The p75 neurotrophin receptor regulates cranial irradiation-induced hippocampus-dependent cognitive dysfunction
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Xin Ding1,2,3,*, Hao-Hao Wu1,2,3,*, Sheng-Jun Ji1,4, Shang Cai1,2,3, Pei-Wen Dai1,2,3, Mei-Ling Xu1,2,3, Jun-Jun Zhang1,2,3, Qi-Xian Zhang1,2,3, Ye Tian1,2,3 and Quan-Hong Ma5
1Department of Radiotherapy & Oncology, The Second Affiliated Hospital of Soochow University, Suzhou, China
2Institute of Radiotherapy & Oncology, Soochow University, Suzhou, China
3Suzhou Key Laboratory for Radiation Oncology, Suzhou, China
4Department of Radiotherapy and Oncology, Nanjing Medical University Affiliated Suzhou Hospital, Suzhou, China
5Jiangsu Key Laboratory of Translational Research and Therapy for Neuro-Psycho-Diseases and Institute of Neuroscience, Soochow University, Suzhou, China
Ye Tian, email: firstname.lastname@example.org
Keywords: hippocampus, cognitive dysfunction, neurogenesis, dendritic spine, p75NTR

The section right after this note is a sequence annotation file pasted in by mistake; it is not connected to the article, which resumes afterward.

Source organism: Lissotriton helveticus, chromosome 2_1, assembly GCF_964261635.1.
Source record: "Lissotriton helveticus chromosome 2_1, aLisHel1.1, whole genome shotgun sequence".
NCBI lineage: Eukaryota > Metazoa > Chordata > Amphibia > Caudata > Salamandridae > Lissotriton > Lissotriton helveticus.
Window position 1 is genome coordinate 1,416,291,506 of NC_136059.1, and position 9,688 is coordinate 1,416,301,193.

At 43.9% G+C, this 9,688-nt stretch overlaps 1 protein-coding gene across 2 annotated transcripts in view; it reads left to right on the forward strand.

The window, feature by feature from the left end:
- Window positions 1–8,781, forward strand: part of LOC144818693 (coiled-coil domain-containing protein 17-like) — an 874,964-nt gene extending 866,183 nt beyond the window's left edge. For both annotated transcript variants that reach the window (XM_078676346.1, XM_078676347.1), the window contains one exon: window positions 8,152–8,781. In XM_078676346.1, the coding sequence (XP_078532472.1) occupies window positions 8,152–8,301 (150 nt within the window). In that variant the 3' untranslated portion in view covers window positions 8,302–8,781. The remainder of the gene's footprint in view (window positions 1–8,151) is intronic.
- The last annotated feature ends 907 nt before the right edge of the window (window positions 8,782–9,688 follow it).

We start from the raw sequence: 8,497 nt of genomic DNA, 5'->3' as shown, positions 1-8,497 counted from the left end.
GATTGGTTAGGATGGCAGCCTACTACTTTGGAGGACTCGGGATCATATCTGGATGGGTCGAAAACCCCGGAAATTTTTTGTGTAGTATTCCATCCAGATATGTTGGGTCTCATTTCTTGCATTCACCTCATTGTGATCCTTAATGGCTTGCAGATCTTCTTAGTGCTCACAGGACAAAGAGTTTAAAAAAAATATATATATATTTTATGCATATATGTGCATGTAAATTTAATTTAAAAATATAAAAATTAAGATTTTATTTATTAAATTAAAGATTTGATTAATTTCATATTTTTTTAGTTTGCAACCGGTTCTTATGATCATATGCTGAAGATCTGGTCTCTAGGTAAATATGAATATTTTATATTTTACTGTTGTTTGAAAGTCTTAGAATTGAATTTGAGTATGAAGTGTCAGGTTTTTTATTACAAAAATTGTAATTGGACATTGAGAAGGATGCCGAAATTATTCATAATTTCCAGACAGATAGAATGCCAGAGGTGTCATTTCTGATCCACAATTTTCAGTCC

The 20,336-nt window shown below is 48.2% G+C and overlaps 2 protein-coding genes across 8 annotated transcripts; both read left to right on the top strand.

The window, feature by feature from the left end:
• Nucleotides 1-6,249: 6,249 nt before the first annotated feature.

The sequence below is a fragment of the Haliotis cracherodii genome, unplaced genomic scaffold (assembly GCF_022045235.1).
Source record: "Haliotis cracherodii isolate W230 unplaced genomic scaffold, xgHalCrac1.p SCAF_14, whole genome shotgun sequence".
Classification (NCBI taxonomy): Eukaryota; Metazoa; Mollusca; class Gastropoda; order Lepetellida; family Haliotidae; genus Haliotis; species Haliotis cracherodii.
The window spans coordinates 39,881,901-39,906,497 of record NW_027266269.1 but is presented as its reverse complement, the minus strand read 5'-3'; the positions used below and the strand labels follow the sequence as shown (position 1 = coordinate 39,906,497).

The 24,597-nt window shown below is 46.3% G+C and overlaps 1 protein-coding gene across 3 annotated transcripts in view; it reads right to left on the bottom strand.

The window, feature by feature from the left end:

Received: October 24, 2016 Accepted: February 22, 2017 Published: March 23, 2017
Cognitive deficits, characterized by progressive problems with hippocampus-dependent learning, memory and spatial processing, are the most serious complication of cranial irradiation. However, the underlying mechanisms remain obscure. The p75 neurotrophin receptor (p75NTR) is involved in a diverse arrays of cellular responses, including neurite outgrowth, neurogenesis, and negative regulation of spine density, which are associated with various neurological disorders. In this study, male Sprague-Dawley (SD) rats received 10 Gy cranial irradiation. Then, we evaluated the expression of p75NTR in the hippocampus after cranial irradiation and explored its potential role in radiation-induced synaptic dysfunction and memory deficits. We found that the expression of p75NTR was significantly increased in the irradiated rat hippocampus. Knockdown of p75NTR by intrahippocampal infusion of AAV8-shp75 ameliorated dendritic spine abnormalities, and restored synapse-related protein levels, thus preventing memory deficits, likely through normalization the phosphor-AKT activity. Moreover, viral-mediated overexpression of p75NTR in the normal hippocampus reproduced learning and memory deficits. Overall, this study demonstrates that p75NTR is an important mediator of irradiation-induced cognitive deficits by regulating dendritic development and synapse structure.
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